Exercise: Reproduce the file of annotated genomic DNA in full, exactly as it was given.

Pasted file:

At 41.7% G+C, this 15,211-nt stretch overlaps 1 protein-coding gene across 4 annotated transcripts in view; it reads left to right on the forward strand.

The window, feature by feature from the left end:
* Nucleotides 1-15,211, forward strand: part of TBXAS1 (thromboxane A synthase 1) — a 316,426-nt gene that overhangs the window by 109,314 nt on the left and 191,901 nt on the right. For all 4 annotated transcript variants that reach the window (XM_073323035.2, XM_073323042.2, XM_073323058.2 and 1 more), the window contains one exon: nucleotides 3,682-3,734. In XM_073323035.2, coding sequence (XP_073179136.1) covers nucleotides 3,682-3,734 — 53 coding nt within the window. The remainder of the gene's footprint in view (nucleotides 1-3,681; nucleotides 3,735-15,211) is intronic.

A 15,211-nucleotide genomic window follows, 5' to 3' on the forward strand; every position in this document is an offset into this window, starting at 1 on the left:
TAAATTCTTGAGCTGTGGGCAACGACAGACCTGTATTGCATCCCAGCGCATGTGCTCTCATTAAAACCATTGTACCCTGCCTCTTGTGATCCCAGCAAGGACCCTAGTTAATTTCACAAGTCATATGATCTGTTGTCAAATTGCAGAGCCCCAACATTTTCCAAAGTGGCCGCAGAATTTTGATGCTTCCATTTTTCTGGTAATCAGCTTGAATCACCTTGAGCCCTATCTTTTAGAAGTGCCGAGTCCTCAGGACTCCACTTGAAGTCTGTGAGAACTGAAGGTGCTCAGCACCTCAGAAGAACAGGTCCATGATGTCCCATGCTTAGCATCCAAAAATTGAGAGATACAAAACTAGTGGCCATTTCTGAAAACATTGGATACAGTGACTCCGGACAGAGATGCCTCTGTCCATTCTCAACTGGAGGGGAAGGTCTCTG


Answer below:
At 41.7% G+C, this 15,211-nt stretch overlaps 1 protein-coding gene across 4 annotated transcripts in view; it reads left to right on the forward strand.

The window, feature by feature from the left end:
* Nucleotides 1-15,211, forward strand: part of TBXAS1 (thromboxane A synthase 1) — a 316,426-nt gene that overhangs the window by 109,314 nt on the left and 191,901 nt on the right. For all 4 annotated transcript variants that reach the window (XM_073323035.2, XM_073323042.2, XM_073323058.2 and 1 more), the window contains one exon: nucleotides 3,682-3,734. In XM_073323035.2, coding sequence (XP_073179136.1) covers nucleotides 3,682-3,734 — 53 coding nt within the window. The remainder of the gene's footprint in view (nucleotides 1-3,681; nucleotides 3,735-15,211) is intronic.

A 15,211-nucleotide genomic window follows, 5' to 3' on the forward strand; every position in this document is an offset into this window, starting at 1 on the left:
TAAATTCTTGAGCTGTGGGCAACGACAGACCTGTATTGCATCCCAGCGCATGTGCTCTCATTAAAACCATTGTACCCTGCCTCTTGTGATCCCAGCAAGGACCCTAGTTAATTTCACAAGTCATATGATCTGTTGTCAAATTGCAGAGCCCCAACATTTTCCAAAGTGGCCGCAGAATTTTGATGCTTCCATTTTTCTGGTAATCAGCTTGAATCACCTTGAGCCCTATCTTTTAGAAGTGCCGAGTCCTCAGGACTCCACTTGAAGTCTGTGAGAACTGAAGGTGCTCAGCACCTCAGAAGAACAGGTCCATGATGTCCCATGCTTAGCATCCAAAAATTGAGAGATACAAAACTAGTGGCCATTTCTGAAAACATTGGATACAGTGACTCCGGACAGAGATGCCTCTGTCCATTCTCAACTGGAGGGGAAGGTCTCTG